Always in Pursuit (Magill Book Reviews)
When one boils down Stanley Crouch’s ALWAYS IN PURSUIT: FRESH AMERICAN PERSPECTIVES, 1995-1997 to its bare essence, it turns out to be saying that race essentialism, founded on a discredited, biological discourse of race, has to be abandoned in America’s courts, schools, businesses, and university departments of African American studies. However, the Negro culture (he chafes at the term “African American”) has to be respected and developed.
This is a rich position, well worth exploring. Unfortunately, Stanley Crouch is so in love with the sound of his own voice that he sometimes drowns out his own best insights. Much of ALWAYS IN PURSUIT was first published in Crouch’s newspaper columns, and though he tries to fuse these columns together in interesting ways, the simple fact is that very few newspaper columns deserve to be preserved for posterity between the covers of a book. A crime bill that passed two years before ALWAYS IN PURSUIT was published demands, if anything, a thorough, retrospective analysis, and not a simple recycling of an old opinion piece. No writer less enamored of himself could convince himself that such intellectual flotsam and jetsam retains its value long after the facts have changed.
In his pieces on Duke Ellington, Albert Murray, and John Ford, Crouch shows himself to have a keen critical eye (and ear), one quite capable of distinguishing good from mediocre, and great from good. When it comes to evaluating...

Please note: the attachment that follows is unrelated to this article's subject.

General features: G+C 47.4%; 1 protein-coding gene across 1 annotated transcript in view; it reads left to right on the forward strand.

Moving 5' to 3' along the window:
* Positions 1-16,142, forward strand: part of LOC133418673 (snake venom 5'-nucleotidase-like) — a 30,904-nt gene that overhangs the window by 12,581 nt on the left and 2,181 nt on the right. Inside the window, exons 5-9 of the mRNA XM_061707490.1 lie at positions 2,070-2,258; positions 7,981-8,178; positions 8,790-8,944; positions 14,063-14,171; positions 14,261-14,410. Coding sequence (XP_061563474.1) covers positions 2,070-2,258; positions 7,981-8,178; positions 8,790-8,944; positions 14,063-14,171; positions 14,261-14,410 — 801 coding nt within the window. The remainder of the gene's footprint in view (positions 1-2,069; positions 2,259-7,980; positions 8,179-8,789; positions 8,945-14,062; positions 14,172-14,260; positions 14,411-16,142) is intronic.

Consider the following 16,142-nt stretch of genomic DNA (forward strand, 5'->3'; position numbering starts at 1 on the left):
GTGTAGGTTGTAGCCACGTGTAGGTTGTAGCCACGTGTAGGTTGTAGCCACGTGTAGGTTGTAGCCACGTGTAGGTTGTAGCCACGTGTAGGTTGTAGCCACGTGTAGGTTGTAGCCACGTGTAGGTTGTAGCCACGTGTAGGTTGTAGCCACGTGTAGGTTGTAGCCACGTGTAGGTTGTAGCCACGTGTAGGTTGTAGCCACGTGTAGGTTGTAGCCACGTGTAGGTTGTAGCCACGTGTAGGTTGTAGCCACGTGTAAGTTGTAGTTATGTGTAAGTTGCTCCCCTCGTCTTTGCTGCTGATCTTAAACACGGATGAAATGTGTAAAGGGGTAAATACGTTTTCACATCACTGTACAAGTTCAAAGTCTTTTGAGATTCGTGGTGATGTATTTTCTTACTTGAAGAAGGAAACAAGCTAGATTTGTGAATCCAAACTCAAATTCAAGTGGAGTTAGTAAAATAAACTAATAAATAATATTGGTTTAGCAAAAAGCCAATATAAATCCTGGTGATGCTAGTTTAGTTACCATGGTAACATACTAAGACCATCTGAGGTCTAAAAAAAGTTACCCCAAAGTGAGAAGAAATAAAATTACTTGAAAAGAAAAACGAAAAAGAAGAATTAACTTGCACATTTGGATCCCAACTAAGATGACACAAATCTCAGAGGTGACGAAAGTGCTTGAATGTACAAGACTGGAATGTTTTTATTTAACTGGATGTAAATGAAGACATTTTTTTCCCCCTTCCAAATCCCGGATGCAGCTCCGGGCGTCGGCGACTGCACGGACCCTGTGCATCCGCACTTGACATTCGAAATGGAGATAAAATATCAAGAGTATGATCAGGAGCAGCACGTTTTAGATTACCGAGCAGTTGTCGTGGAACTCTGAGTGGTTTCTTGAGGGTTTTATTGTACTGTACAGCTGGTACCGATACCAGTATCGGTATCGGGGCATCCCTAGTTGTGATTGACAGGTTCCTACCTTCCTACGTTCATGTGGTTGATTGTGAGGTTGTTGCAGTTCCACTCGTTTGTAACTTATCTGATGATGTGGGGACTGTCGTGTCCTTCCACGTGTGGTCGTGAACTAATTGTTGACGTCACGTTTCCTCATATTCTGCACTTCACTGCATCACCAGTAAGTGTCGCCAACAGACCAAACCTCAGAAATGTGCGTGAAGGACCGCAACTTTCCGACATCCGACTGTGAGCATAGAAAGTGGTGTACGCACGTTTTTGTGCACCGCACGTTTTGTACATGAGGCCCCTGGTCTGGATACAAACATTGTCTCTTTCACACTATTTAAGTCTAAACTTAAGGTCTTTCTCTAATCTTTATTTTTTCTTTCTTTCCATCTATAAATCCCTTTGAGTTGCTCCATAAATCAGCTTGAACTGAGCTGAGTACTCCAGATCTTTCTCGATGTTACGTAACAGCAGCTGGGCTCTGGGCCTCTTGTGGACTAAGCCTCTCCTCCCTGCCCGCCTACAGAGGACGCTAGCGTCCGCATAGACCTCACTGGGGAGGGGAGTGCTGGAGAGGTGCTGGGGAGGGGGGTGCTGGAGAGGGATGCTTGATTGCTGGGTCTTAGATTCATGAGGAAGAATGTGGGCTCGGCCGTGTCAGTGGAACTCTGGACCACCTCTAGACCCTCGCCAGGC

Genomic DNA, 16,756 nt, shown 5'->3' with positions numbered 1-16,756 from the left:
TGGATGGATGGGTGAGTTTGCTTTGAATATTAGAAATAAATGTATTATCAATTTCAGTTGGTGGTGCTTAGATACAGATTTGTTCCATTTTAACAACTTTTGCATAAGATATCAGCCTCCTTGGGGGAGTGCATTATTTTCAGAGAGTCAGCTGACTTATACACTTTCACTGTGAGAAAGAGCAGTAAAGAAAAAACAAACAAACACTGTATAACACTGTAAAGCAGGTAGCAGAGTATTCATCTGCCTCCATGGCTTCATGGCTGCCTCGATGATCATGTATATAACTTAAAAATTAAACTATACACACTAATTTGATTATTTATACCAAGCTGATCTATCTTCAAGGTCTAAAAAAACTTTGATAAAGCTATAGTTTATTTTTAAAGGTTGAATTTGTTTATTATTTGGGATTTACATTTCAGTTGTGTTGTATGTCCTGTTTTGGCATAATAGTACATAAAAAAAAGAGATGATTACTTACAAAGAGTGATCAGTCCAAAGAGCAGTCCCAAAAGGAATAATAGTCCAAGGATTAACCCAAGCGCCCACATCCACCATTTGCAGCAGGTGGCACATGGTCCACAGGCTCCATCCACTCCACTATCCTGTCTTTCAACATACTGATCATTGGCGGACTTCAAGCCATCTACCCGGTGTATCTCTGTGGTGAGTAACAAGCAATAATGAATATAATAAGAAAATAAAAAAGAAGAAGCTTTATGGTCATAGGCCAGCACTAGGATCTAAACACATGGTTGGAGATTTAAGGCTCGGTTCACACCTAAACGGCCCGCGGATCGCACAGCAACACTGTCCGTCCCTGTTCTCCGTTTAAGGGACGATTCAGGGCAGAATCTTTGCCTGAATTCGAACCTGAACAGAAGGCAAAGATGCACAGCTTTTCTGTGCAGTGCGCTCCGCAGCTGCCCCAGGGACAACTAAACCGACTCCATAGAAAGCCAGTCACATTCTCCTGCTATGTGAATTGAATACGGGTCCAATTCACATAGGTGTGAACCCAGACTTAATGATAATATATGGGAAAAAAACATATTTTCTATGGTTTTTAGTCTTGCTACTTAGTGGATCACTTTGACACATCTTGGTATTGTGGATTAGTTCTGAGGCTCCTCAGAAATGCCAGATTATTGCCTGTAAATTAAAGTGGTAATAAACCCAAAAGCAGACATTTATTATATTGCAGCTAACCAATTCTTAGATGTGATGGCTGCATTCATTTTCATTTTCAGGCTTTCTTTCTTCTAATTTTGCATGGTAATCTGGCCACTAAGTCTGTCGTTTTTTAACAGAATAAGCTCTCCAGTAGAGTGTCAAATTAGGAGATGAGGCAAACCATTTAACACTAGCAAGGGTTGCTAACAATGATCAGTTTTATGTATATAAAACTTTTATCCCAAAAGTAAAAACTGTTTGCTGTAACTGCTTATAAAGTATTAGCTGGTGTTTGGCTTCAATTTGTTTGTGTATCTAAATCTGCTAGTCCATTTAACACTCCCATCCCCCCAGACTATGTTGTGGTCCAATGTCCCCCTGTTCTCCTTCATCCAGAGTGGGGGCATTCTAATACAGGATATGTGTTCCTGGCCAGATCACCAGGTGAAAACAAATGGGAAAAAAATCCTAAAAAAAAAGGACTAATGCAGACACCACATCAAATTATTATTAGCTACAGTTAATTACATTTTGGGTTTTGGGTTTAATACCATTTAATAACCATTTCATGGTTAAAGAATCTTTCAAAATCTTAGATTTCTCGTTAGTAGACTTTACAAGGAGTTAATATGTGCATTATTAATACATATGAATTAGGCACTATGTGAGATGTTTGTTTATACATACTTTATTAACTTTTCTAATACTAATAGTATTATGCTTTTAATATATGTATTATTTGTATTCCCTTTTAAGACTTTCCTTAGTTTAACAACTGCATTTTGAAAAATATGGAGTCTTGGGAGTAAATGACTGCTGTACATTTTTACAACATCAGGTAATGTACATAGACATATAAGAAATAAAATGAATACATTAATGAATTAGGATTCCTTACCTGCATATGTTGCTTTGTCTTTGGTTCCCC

(The entire section is 392 words.)
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Always in Pursuit (Magill's Literary Annual 1991-2005)
For years the New York Daily News, which publishes a regular column by Stanley Crouch in which many of the essays included in Always in Pursuit first appeared, published a sports column by the crusty, cranky sportswriter Dick Young titled “Young Ideas.” The title was something of a joke: Although Young had indeed been on the cutting edge of sports journalism at one time in his career, by the time he became a Daily News columnist, he had already calcified into a cranky version of himself, and the misnomer that attempted to hide this fact inevitably called attention to the emptiness of his bombast. In adding the subtitle, Fresh American Perspectives, to his new collection of essays, Always in Pursuit, Stanley Crouch risks making a similar mockery of himself if the reader does not happen to find his perspectives fresh. In fact, some of them do live up to the billing of “fresh” but, occasionally, only because they express ideas that have been around long enough that there are no longer many people expressing them. Yet whether or not his perspectives are “fresh,” they are definitely his own, and he will certainly argue them with anyone willing to listen.
At his core Crouch seems to be an old-fashioned Great Society Democrat—old-fashioned in that he represents a point of view that predates the time when this point of view became the center and members of the party stood either to the right or left. For...
(The entire section is 1847 words.)